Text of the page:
Announcing the Launch of The Health Tactics Social Network

Today our team is launching the Health Tactics Social Network.

The Affordable Care Act, popularly known as Obamacare, has been in place now for several years and it has withstood a number of challenges, including at the Supreme Court.

Even within this structure, however, prices have begun to rise, significantly for some. And we are beginning to see news reports about local exchanges failing financially and large insurers questioning their continued participation.

We at Health Tactics do not take a political stand. Instead, we believe that whichever path our health system takes, much will continue to fall on the individual and those who love and support them. Not just the measurable costs that appear on a bill, but things like rides, meals, errands, simple love and emotional support. And yes, items that cost money and are not covered. Sometimes lots of money.

This is where the Health Tactics Social Network comes in.

We are not here to complain, or to be an advocacy organization. We accept that “it is what it is”, even if we want more. What we are here for is to help people find each other, care for each other and deal with reality. And by doing this, we can help those in need put their lives back together.

Consider:

    Several people with the same condition have more collective knowledge about that condition than all but the most specialized physicians. Pool that knowledge.

    Much of what it takes to fully care for yourself or someone else actually falls outside of the structured medical system- everything from exercises to nutrition to a good nights sleep. And this is where people helping people will succeed in cases where the for-profit system has either failed us or abandoned us when the approved visits run out.

    And many times, there are those special, wonderful doctors and hospitals, and the rest of us need to know who and where they are. And not because we saw their advertisement, but because someone we trust who was in a similar situation told us about them. The true message gets lost in all of the marketing noise.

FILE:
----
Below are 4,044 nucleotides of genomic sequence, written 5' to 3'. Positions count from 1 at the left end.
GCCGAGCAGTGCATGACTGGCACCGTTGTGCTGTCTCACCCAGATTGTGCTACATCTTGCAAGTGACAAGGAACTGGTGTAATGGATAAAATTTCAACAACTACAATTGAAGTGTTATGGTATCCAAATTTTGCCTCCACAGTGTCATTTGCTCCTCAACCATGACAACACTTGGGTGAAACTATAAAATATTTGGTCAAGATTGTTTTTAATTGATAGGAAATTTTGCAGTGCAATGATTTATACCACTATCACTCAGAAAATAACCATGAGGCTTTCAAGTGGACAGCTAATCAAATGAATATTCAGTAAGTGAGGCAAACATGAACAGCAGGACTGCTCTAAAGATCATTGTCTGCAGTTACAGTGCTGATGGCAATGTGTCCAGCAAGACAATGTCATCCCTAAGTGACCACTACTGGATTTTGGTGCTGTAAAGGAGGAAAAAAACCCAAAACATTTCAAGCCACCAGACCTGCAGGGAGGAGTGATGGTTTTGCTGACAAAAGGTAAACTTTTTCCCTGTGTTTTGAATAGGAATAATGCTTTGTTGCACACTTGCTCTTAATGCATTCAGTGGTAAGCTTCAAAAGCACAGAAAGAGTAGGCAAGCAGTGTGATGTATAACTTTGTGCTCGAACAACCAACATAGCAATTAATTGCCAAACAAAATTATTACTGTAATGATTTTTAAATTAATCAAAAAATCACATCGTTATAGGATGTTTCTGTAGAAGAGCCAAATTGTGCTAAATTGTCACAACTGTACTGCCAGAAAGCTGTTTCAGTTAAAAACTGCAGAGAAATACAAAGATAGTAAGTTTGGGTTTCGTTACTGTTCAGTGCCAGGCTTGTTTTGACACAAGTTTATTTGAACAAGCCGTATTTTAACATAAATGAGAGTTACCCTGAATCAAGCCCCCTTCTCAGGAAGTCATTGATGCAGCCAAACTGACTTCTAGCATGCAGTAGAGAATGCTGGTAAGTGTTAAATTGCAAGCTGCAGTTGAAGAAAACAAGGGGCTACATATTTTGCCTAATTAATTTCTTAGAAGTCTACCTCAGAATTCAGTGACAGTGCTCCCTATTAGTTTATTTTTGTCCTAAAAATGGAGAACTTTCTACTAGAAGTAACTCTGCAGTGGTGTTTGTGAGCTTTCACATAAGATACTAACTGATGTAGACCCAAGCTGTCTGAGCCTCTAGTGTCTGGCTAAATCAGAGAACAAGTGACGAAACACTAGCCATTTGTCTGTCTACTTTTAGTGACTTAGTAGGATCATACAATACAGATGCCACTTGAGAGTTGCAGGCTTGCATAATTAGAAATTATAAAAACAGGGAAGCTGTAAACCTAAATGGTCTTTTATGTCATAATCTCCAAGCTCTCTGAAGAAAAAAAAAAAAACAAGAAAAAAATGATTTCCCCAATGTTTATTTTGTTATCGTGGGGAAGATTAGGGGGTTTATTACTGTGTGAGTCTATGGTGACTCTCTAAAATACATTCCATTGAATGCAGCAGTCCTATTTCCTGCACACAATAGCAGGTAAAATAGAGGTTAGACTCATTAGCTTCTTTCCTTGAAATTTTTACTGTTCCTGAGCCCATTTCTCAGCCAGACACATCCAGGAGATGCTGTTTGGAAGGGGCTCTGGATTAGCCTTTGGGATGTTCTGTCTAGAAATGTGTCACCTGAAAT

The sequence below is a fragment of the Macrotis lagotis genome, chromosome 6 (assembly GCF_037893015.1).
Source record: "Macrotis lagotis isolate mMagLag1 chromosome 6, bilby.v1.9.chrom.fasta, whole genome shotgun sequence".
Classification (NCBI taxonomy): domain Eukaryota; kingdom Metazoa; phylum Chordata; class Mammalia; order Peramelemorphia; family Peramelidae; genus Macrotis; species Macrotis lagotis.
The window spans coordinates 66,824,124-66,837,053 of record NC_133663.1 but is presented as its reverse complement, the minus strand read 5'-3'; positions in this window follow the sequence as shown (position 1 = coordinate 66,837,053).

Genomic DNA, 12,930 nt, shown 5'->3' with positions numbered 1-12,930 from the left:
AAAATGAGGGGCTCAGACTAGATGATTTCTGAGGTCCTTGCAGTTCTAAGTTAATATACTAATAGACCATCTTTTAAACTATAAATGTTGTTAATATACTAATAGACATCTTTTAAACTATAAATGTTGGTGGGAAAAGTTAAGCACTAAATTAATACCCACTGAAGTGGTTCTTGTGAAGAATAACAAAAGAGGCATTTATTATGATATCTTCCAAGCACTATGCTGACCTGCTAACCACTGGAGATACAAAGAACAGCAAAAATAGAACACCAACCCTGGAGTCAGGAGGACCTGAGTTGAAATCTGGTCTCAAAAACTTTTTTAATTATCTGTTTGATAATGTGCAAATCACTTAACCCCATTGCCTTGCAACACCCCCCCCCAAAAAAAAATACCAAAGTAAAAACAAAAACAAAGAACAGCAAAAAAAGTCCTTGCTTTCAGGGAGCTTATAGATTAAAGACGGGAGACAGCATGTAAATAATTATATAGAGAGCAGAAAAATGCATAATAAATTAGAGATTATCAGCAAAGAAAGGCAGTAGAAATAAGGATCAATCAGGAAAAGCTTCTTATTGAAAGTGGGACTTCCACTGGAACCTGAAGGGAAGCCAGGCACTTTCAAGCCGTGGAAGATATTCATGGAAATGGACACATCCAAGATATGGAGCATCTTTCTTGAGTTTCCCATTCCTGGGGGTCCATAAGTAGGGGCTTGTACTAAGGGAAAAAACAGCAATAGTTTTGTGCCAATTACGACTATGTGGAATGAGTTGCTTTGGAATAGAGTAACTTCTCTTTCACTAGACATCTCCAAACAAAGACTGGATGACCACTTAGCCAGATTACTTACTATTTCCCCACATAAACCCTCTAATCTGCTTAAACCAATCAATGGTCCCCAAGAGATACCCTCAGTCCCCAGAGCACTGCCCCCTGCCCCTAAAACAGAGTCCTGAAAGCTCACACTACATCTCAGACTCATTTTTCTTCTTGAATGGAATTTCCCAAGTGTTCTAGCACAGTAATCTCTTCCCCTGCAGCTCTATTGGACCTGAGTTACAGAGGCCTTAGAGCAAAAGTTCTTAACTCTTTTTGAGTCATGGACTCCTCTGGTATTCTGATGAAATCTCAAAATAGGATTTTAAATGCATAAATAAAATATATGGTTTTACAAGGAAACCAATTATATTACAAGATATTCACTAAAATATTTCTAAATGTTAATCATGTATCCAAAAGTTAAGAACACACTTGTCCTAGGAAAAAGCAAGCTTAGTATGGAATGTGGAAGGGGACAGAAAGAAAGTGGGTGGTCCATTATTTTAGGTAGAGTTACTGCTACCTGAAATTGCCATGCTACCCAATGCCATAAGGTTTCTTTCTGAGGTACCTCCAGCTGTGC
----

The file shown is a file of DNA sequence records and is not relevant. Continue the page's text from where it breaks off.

People helping people- that is what the Health Tactics Social Network is all about.

How does it work?
Almost everyone is in Facebook. And when you have professional networking needs, most people think of Linked-In. Beginning today and in the future, when you have personal health care needs, think of The Health Tactics Social Network.

A group in our network is designed solely to support the health care needs of the member. You can use a group differently, but this design is what makes us unique.

In the illustration below, 12 people join Mary’s Care Group. The sole purpose of the group is to care for Mary.

MarysGroup

Members of the group can upload documents or images for other group members to see. Mary, for example, might upload a list of her medications so others in the group have that information.

Mary could also create two groups, and have her private medical information available to one group, and other things like a food shopping list or a list of important phone numbers available to the other group. Her spouse might want to be in both groups.

The Health Tactics Social Network will also work well for athletes. Paul is a runner on his school team. In this illustration, 11 people join Paul’s Training Group. The sole purpose of the group is to support Paul’s training.

As before, members can upload documents, such as a schedule, or images, such as a map of a running trail.

PaulsGroup

How do you set it up?
This is a very easy, three step process:

First, as in any social network, everyone involved must join The Health Tactics Social Network.

Second, as in any social network, people who want to engage on any significant level must be “friends”.

Third and finally, you must create your group (easy!) and invite those friends that you want to join it.

That’s it! Group members can immediately begin providing support to their friend or loved one.

Some tips:
When creating your group, you will have some choices, as below:

GroupChoices